I think my confusion stems from using maps that depict the Ho Chi Minh Trail as it looked during the bulk of the American War when it ran through Laos. But in May 1972, about 10 months before the last US forces departed in March 1973, the North Vietnamese seized territory in the south. From Wikipedia “The seizure of territory within South Vietnam itself allowed Hanoi to extend the trail across the border with Laos and into that country….By 1973, the PAVN logistical system consisted of a two-lane paved (with crushed limestone and gravel) highway that ran from the mountain passes of North Vietnam to the Chu Pong Massif in South Vietnam.” From this I’m guessing that the road we traveled, now improved and named the Ho Chi Minh Highway, was built around 1972–73.
What a relief – I’ve chewed on this for weeks! Final note before moving on: The Ho Chi Minh Highway (HCMH) splits into two roads, HCMH East and HCMH West, through four provinces in central Vietnam. We followed HCMH West (Đường Hồ Chí Minh Tây).
We rode for five hours before breaking for lunch, stopping to stretch legs, snap photos, search for monkeys (Chris and Bằng saw a flash they swear was a monkey tail), and generally goof around. There were precious few gas stations between Phong Nha and Khe Sanh so Bằng made sure to top off mid-day (remember that – it becomes important later). The whole morning ride was stunning but those river valleys…I was never happier to be a passenger, free to stare and soak in the majesty.
Bằng tried so hard to find us a good lunch, but pickings were slim to begin with in tiny towns that see little tourist activity, and we came through at 1:30 when restaurants typically shut down for the afternoon. We had to settle for a package of ramen-type noodles stir fried with egg. It wasn’t fancy, but we needed fuel and it did the job.
The afternoon brought visits to two different ethnic minority villages. There are 54 recognized ethnic groups in Vietnam, with the Kinh (Viet) being the majority at about 86% of the population. This website shares an origin legend: “…the Dragon King of the south married Au Co, a beautiful northern princess, and at first they lived in the mountains where she gave birth to a hundred strong, handsome boys. After a while, however, the Dragon King missed his watery, lowland home and decamped with half his sons, leaving fifty behind in the mountains – the ancestors of the ethnic minorities.”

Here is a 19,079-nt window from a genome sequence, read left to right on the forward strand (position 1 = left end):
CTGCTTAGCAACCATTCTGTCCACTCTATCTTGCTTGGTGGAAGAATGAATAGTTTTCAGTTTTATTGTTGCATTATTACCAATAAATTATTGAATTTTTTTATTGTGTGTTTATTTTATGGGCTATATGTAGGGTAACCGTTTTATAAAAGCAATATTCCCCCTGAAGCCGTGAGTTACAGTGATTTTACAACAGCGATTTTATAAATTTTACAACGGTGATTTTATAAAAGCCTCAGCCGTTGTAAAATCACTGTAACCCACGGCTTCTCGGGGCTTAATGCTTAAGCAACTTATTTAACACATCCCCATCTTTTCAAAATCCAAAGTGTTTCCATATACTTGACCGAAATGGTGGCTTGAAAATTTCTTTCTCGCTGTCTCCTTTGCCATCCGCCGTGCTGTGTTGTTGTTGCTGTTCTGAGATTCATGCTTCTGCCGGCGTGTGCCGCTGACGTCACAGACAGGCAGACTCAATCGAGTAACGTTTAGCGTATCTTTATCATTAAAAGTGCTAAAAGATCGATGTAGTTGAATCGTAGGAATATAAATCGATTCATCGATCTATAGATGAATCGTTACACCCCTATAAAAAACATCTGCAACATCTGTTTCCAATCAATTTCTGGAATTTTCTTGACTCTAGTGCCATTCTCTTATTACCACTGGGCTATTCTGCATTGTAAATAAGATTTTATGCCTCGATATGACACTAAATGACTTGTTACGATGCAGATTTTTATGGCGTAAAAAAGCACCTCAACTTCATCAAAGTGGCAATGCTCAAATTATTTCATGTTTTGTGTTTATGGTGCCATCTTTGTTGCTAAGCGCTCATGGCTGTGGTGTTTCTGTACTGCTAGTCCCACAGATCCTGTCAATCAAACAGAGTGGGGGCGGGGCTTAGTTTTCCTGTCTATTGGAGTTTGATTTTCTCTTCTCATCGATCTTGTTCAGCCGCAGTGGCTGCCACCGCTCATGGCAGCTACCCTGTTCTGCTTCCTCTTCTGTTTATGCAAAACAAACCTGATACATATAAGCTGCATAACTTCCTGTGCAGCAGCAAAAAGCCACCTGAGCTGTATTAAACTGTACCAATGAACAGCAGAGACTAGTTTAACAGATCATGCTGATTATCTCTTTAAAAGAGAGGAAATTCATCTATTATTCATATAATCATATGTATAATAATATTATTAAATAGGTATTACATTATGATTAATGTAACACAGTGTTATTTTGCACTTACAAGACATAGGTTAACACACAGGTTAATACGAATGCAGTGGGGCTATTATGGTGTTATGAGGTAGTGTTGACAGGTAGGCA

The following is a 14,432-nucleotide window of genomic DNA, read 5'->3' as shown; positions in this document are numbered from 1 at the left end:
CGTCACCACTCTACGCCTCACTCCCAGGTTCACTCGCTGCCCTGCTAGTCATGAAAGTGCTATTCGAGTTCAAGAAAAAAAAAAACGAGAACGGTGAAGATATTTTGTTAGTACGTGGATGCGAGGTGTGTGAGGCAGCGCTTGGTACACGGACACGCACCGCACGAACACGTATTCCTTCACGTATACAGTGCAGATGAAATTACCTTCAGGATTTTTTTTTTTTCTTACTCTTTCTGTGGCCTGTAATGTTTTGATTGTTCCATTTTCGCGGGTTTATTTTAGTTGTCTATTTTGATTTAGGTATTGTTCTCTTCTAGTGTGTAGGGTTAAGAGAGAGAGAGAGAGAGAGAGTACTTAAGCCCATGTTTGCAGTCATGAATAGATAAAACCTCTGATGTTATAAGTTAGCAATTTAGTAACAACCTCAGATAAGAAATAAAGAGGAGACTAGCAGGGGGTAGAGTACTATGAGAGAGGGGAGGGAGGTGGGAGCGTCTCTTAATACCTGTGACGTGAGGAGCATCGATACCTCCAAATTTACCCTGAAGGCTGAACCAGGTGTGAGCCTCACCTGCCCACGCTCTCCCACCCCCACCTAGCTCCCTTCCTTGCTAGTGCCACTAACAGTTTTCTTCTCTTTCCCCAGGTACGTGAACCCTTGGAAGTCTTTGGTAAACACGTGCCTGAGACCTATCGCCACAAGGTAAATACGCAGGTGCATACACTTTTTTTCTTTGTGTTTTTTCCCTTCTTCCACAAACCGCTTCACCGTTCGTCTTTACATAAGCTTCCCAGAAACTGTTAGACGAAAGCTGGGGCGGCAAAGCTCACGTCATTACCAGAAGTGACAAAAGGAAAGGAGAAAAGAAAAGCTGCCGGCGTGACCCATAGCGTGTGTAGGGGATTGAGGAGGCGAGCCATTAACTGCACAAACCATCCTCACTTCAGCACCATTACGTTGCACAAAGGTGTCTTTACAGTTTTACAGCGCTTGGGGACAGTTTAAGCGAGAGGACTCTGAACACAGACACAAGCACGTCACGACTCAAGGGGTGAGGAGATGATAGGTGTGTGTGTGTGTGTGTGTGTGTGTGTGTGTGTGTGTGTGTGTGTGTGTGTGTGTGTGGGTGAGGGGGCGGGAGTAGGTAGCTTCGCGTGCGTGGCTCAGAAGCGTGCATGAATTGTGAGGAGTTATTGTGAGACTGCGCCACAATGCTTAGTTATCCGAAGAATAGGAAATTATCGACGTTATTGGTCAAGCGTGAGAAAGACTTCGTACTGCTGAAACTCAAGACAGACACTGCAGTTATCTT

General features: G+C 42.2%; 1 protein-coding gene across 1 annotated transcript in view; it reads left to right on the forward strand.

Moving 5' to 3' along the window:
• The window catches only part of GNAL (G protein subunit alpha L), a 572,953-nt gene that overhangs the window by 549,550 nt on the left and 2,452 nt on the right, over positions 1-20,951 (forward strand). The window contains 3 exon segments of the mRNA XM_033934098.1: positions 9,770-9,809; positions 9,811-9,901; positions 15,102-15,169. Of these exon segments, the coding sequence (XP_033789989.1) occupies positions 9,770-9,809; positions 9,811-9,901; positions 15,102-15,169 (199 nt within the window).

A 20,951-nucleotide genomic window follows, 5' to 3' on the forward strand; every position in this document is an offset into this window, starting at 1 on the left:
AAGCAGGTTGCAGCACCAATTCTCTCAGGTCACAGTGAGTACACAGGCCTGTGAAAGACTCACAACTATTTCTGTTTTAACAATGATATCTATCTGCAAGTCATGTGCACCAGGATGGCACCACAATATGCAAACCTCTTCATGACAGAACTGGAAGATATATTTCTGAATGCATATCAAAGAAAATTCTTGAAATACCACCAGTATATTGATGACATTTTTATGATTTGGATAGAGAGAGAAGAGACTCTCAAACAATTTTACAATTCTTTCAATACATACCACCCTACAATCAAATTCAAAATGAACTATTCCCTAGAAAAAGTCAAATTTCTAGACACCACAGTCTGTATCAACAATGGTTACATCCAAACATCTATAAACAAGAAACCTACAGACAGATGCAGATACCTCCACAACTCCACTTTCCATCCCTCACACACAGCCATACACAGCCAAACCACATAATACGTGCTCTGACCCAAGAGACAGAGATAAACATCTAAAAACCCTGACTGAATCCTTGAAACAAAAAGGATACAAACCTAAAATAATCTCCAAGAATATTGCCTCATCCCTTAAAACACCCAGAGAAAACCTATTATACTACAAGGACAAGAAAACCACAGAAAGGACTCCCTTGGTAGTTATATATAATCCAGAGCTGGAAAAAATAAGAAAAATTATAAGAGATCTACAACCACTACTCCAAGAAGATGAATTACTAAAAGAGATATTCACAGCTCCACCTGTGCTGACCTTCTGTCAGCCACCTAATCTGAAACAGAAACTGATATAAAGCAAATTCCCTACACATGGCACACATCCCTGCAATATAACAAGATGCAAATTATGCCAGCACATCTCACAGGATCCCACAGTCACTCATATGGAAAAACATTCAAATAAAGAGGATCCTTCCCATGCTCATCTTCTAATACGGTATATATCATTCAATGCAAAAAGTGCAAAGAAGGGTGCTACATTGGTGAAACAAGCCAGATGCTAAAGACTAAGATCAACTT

Most of the minority tribes have a rural, agricultural lifestyle and are scattered in the hills along the northern and western edges of Vietnam bordering China, Laos, and Cambodia. Due to dwindling numbers and increased Western influence, their cultures and traditions are largely dying out, and full traditional garb is rarely worn. There are exceptions: the Flower Hmong of northern Vietnam have managed to retain their cultural identity, still wear traditional costumes, and are even supported by an NGO to preserve traditions, learn business skills, and introduce products to new markets.
We were biking through central Vietnam, and though the tour website said we’d visit the Pa Co (who belong to the Ta Oi ethnic group), I think we stopped a bit too far north to find them. Bằng said both tribes were Bru-Van Kieu which jibes with their location in the Quang Binh Province.
Each stop was within five miles of the Laos border and we immediately suspected we’d entered a minority village due to different hut construction and clothing (the women wore long, straight, dark blue skirts shot through with colored bands). The poverty was also immediately evident; this article from the Economist points out that although minority groups make up 13% of Vietnam’s population, they account for 40% of the poor.
I was eager to learn more about these unique communities, but truthfully, both stops were a bit uncomfortable. In the first village there were few people about and Bằng led us into a hut to look around and give rice treats to the children. We had no common language so silence stretched and quickly grew heavy. Though the visit was brief, it felt intrusive and I was relieved to move on.